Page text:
Stating that Chinese have been very aggressive in securing their energy security needs from the Central Asian Region, India has strongly batted for giving a big push to the $7.6 billion Turkmenistan, Afghanistan, Pakistan, India (TAPI) pipeline to make the project operational by 2017.
Noting that China had already operationalised its gas pipeline from Turkmenistan and was in the process of initiating work on the second pipeline, the Ministry of Finance has written to the Petroleum and Natural Gas Ministry and the Indian Ambassador to Turkmenistan that in light of the developments and aggression by the Chinese, India may need to take concerted action to ensure that the pace of implementation of the TAPI project is speeded up.
At a recent meeting of the Regional Technical Groups on “Regional Infrastructure” of Confidence Building Measures (RI-CBM) held in Ashgabat, Turkmenistan, the TAPI project was extensively discussed. The Indian delegation was led by the Department of Economic Affairs (DEA), Finance Ministry.
During the meeting, India was of the view that TAPI project should be fast tracked as the progress so far has been very modest. It was pointed out that a consortium to implement the project should have been in place by September this year but that has not happened.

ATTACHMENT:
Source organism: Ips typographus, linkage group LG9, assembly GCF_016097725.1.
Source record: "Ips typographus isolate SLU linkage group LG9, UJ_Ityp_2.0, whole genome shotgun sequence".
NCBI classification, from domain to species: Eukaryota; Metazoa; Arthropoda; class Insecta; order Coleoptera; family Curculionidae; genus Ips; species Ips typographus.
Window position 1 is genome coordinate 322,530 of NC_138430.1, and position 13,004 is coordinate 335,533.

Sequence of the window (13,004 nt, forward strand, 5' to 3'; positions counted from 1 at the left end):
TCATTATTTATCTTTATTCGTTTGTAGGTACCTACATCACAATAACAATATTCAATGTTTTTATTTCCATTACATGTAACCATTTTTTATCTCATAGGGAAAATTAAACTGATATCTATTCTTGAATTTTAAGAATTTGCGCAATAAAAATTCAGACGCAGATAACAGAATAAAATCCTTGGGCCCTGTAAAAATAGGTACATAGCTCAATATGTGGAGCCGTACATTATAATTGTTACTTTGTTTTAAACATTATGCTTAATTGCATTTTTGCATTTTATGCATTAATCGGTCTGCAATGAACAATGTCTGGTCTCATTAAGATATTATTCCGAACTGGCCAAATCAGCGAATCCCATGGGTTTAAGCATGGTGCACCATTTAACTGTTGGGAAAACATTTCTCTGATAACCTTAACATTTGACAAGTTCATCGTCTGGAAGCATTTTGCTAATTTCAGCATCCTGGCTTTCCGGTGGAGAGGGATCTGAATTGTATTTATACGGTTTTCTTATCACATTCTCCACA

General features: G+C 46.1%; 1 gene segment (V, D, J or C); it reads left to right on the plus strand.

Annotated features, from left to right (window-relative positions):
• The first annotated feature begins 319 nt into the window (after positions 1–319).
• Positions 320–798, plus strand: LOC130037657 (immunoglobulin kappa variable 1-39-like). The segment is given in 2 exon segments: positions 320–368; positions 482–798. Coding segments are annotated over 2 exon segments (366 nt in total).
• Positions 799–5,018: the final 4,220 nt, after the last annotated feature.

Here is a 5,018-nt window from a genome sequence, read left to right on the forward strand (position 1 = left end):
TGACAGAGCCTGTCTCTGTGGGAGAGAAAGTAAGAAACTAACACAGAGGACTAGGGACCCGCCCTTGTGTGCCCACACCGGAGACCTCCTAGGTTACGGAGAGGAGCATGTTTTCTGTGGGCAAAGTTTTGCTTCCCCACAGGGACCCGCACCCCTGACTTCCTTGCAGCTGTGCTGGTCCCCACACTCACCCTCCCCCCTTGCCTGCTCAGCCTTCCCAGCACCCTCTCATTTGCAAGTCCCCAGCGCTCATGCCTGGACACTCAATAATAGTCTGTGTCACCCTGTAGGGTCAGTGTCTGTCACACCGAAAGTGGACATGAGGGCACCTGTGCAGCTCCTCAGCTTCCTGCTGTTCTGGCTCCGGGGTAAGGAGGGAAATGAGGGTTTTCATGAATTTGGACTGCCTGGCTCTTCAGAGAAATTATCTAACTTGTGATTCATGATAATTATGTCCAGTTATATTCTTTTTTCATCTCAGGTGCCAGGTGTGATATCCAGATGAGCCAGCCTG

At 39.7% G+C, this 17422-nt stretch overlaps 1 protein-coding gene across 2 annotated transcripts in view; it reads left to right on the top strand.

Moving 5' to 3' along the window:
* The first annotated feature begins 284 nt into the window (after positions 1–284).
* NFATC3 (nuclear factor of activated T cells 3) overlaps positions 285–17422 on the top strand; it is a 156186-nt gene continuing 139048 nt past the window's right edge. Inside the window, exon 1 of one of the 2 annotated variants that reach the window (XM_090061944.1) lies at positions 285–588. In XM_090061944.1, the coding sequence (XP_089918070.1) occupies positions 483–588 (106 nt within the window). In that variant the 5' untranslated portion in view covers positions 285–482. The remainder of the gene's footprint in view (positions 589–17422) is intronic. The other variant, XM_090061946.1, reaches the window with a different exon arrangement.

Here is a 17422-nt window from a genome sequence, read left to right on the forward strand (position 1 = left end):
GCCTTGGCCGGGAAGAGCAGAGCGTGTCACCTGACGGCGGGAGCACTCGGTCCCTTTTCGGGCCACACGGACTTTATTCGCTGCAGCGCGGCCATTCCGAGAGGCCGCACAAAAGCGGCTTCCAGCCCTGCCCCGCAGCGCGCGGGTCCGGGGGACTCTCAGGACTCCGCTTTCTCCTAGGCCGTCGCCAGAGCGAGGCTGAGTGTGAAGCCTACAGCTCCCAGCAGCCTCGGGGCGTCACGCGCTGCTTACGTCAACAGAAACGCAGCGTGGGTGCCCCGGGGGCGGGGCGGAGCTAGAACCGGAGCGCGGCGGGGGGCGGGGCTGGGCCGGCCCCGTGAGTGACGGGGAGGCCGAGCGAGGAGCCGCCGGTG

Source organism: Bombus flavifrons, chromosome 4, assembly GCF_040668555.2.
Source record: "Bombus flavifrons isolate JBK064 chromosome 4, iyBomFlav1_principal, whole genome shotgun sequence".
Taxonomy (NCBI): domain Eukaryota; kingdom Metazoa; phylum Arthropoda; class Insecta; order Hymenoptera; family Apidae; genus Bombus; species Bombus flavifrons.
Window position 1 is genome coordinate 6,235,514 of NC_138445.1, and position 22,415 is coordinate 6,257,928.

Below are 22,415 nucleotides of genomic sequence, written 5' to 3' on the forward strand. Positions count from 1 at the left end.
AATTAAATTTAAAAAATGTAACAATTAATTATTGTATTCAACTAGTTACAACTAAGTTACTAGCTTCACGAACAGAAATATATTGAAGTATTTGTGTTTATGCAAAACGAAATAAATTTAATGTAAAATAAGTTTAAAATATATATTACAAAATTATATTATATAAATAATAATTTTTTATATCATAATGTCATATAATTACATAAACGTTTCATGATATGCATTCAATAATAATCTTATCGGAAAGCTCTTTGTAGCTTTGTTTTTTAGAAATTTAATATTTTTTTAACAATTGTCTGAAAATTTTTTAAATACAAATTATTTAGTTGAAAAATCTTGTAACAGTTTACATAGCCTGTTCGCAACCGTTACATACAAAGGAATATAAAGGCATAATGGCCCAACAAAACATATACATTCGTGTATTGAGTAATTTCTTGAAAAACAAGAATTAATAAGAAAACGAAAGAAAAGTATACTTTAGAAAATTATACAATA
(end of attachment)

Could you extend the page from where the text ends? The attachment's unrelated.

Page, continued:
It was suggested that a timeline and milestone based system of project monitoring be put in place to ensure that the pace of implementation is expedited. While Afghanistan strongly supports the suggestion, it was opposed by Pakistan and as a result it was not included in the final draft recommendations of the meeting.
The meeting was held with the objective to consolidate international, regional and national efforts for development of new and reconstruction of existing infrastructure to facilitate economic stability and integration in the heart of Asian region. India has been an active participant in this process and has special interest in the construction of TAPI project. Being the richest country in natural gas availability in Central Asia and located in India’s extended neighbourhood, the TAPI project is very import for India’s energy security.
The 1735 km TAPI pipeline will have a capacity to carry 90 million metric standard cubic metres a day (mmscmd) of gas for a 30-year period and is likely to become operational by August 2017. India and Pakistan would get 38 mmscmd each, while the remaining 14 mmscmd will be supplied to Afghanistan. The pipeline will run from the Turkmenistan gas fields to Afghanistan. It will start from the Dauletabad gas fields and run into Afghanistan alongside the highway running from Heart to Kandahar and then via Quetta and Multan in Pakistan. The final destination of the pipeline will be Fazilka near the India-Pakistan border.